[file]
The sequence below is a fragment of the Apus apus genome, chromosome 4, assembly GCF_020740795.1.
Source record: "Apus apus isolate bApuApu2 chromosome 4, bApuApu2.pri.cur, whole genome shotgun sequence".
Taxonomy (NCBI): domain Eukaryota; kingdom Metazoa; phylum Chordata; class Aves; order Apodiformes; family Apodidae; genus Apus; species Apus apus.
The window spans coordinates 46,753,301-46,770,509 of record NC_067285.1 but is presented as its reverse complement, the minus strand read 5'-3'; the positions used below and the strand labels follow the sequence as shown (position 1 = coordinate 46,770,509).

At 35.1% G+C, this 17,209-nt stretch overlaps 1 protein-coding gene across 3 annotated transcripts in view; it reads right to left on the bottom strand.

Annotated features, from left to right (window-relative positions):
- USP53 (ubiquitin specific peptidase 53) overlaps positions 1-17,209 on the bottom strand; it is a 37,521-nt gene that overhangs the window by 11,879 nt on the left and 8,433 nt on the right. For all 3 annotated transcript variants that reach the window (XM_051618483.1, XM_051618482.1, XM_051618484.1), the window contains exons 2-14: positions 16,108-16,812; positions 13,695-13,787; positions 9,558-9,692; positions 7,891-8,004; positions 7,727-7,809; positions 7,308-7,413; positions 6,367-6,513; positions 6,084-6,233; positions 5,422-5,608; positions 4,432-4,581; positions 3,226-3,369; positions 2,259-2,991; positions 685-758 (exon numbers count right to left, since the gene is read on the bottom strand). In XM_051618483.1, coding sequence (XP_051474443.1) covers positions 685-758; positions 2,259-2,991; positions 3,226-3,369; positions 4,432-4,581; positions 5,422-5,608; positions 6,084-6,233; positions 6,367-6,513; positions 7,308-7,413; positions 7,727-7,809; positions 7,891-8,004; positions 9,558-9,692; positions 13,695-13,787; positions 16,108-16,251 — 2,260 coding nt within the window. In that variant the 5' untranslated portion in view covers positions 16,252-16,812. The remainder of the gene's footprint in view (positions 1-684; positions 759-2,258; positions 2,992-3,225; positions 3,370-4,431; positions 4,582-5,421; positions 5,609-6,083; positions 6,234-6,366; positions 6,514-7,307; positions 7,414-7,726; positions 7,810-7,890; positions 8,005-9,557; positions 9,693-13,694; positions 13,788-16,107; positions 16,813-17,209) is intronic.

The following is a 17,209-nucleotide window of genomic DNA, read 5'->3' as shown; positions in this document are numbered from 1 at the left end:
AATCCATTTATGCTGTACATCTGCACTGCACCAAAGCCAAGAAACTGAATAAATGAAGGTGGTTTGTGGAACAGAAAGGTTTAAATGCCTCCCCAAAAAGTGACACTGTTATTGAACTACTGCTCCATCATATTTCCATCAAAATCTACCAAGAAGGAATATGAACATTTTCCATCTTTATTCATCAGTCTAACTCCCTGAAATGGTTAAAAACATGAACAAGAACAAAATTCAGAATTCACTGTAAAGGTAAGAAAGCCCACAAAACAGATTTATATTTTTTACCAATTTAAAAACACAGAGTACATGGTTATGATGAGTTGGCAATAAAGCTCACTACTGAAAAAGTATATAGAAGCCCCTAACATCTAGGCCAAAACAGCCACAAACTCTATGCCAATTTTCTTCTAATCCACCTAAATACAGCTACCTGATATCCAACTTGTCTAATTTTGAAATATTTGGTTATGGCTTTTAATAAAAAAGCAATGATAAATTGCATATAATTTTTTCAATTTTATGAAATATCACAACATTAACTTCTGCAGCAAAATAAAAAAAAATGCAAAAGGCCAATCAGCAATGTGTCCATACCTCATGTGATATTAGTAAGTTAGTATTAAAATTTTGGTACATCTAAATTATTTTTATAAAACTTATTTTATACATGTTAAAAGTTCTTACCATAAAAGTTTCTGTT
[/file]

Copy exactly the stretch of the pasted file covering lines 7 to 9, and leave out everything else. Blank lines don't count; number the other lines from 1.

- USP53 (ubiquitin specific peptidase 53) overlaps positions 1-17,209 on the bottom strand; it is a 37,521-nt gene that overhangs the window by 11,879 nt on the left and 8,433 nt on the right. For all 3 annotated transcript variants that reach the window (XM_051618483.1, XM_051618482.1, XM_051618484.1), the window contains exons 2-14: positions 16,108-16,812; positions 13,695-13,787; positions 9,558-9,692; positions 7,891-8,004; positions 7,727-7,809; positions 7,308-7,413; positions 6,367-6,513; positions 6,084-6,233; positions 5,422-5,608; positions 4,432-4,581; positions 3,226-3,369; positions 2,259-2,991; positions 685-758 (exon numbers count right to left, since the gene is read on the bottom strand). In XM_051618483.1, coding sequence (XP_051474443.1) covers positions 685-758; positions 2,259-2,991; positions 3,226-3,369; positions 4,432-4,581; positions 5,422-5,608; positions 6,084-6,233; positions 6,367-6,513; positions 7,308-7,413; positions 7,727-7,809; positions 7,891-8,004; positions 9,558-9,692; positions 13,695-13,787; positions 16,108-16,251 — 2,260 coding nt within the window. In that variant the 5' untranslated portion in view covers positions 16,252-16,812. The remainder of the gene's footprint in view (positions 1-684; positions 759-2,258; positions 2,992-3,225; positions 3,370-4,431; positions 4,582-5,421; positions 5,609-6,083; positions 6,234-6,366; positions 6,514-7,307; positions 7,414-7,726; positions 7,810-7,890; positions 8,005-9,557; positions 9,693-13,694; positions 13,788-16,107; positions 16,813-17,209) is intronic.

The following is a 17,209-nucleotide window of genomic DNA, read 5'->3' as shown; positions in this document are numbered from 1 at the left end:
AATCCATTTATGCTGTACATCTGCACTGCACCAAAGCCAAGAAACTGAATAAATGAAGGTGGTTTGTGGAACAGAAAGGTTTAAATGCCTCCCCAAAAAGTGACACTGTTATTGAACTACTGCTCCATCATATTTCCATCAAAATCTACCAAGAAGGAATATGAACATTTTCCATCTTTATTCATCAGTCTAACTCCCTGAAATGGTTAAAAACATGAACAAGAACAAAATTCAGAATTCACTGTAAAGGTAAGAAAGCCCACAAAACAGATTTATATTTTTTACCAATTTAAAAACACAGAGTACATGGTTATGATGAGTTGGCAATAAAGCTCACTACTGAAAAAGTATATAGAAGCCCCTAACATCTAGGCCAAAACAGCCACAAACTCTATGCCAATTTTCTTCTAATCCACCTAAATACAGCTACCTGATATCCAACTTGTCTAATTTTGAAATATTTGGTTATGGCTTTTAATAAAAAAGCAATGATAAATTGCATATAATTTTTTCAATTTTATGAAATATCACAACATTAACTTCTGCAGCAAAATAAAAAAAAATGCAAAAGGCCAATCAGCAATGTGTCCATACCTCATGTGATATTAGTAAGTTAGTATTAAAATTTTGGTACATCTAAATTATTTTTATAAAACTTATTTTATACATGTTAAAAGTTCTTACCATAAAAGTTTCTGTT